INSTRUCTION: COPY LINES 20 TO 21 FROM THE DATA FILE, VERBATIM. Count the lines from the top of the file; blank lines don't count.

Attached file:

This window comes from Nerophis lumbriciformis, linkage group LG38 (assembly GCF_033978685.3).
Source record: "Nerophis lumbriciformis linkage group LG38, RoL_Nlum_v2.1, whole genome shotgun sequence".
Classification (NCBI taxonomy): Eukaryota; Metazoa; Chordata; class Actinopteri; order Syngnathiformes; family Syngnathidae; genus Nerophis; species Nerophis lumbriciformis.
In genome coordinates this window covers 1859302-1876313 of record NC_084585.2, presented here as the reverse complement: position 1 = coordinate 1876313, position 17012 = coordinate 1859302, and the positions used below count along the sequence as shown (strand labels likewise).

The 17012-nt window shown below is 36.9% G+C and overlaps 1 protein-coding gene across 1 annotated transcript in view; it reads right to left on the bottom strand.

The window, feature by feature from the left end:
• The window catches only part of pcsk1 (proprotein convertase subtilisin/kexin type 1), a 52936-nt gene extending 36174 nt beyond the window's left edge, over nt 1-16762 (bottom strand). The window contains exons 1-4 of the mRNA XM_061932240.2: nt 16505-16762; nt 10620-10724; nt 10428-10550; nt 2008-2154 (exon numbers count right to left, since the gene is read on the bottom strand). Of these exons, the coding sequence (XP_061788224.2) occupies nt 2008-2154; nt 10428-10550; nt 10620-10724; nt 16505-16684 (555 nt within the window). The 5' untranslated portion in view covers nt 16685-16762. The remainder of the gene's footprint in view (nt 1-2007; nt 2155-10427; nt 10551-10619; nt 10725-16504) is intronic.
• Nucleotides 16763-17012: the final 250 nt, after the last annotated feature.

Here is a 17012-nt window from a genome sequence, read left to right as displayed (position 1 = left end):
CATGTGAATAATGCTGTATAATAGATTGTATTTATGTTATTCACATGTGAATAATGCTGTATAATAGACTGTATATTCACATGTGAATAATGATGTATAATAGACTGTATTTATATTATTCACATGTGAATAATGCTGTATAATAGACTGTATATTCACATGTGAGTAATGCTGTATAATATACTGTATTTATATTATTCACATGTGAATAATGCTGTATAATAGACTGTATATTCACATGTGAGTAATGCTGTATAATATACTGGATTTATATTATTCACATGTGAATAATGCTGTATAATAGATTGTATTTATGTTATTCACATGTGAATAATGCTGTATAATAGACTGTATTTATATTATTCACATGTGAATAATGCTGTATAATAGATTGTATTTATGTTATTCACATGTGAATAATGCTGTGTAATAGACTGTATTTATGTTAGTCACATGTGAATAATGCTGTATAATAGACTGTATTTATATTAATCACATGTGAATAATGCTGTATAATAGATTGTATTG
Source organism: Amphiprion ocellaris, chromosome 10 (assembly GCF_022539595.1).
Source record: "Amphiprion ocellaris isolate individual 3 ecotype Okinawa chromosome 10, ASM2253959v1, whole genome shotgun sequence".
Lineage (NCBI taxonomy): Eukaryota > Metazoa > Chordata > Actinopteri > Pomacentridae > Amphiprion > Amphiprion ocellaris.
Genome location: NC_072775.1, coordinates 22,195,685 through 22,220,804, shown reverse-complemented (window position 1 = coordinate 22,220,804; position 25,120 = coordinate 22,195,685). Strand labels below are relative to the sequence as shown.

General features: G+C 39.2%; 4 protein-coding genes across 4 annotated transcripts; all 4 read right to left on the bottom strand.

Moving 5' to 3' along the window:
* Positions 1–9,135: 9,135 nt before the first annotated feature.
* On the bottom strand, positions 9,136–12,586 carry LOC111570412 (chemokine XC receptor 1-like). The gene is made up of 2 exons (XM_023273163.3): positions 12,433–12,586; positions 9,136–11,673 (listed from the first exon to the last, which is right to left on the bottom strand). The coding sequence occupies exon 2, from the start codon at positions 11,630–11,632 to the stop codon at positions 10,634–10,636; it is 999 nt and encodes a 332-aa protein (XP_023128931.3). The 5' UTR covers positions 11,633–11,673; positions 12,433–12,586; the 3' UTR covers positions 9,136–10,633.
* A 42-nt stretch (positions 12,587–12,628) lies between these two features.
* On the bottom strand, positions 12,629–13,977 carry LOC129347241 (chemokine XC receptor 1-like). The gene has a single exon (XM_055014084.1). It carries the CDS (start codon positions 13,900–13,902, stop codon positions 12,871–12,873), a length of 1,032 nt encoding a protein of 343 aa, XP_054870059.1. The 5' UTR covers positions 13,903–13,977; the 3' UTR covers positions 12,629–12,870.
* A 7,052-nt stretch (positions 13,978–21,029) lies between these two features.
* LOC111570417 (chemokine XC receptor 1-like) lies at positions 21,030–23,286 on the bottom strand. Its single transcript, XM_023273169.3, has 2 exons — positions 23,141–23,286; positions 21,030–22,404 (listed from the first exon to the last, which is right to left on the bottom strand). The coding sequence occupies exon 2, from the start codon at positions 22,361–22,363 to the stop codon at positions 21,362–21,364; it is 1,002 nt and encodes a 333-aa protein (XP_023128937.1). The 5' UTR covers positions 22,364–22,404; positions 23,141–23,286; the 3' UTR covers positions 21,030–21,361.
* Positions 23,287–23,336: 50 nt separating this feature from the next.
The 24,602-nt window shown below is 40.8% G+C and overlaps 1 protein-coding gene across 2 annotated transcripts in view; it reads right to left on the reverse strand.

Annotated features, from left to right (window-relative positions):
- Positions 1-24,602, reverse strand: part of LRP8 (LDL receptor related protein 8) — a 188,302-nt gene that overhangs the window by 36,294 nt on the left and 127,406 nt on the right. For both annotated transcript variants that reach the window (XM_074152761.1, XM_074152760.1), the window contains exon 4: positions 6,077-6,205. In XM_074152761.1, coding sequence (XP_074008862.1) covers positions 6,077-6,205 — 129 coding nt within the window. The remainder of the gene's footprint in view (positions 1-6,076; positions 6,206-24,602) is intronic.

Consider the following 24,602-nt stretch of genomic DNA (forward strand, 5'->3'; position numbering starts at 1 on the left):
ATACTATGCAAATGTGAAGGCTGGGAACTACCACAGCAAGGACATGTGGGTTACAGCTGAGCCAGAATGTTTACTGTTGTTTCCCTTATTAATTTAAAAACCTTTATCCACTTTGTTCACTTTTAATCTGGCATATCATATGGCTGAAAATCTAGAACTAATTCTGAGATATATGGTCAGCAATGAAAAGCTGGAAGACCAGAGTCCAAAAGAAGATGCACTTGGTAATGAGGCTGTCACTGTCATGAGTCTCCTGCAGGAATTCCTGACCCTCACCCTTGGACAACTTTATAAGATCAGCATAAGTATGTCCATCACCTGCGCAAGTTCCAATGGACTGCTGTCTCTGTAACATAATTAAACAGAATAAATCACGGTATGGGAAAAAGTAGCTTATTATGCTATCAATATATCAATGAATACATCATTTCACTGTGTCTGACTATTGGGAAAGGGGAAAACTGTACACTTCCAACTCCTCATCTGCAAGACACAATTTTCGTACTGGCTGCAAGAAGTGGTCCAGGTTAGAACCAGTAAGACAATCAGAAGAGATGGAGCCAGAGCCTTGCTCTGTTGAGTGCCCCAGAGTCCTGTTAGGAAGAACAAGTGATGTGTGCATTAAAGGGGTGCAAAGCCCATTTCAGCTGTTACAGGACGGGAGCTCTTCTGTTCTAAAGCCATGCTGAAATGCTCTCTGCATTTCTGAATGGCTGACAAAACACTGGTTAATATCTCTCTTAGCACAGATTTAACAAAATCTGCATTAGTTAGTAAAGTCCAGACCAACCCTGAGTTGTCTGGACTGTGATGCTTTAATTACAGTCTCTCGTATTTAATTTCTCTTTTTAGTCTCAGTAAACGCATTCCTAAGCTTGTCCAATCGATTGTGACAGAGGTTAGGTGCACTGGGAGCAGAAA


* On the bottom strand, positions 12,629–13,977 carry LOC129347241 (chemokine XC receptor 1-like). The gene has a single exon (XM_055014084.1). It carries the CDS (start codon positions 13,900–13,902, stop codon positions 12,871–12,873), a length of 1,032 nt encoding a protein of 343 aa, XP_054870059.1. The 5' UTR covers positions 13,903–13,977; the 3' UTR covers positions 12,629–12,870.
* A 7,052-nt stretch (positions 13,978–21,029) lies between these two features.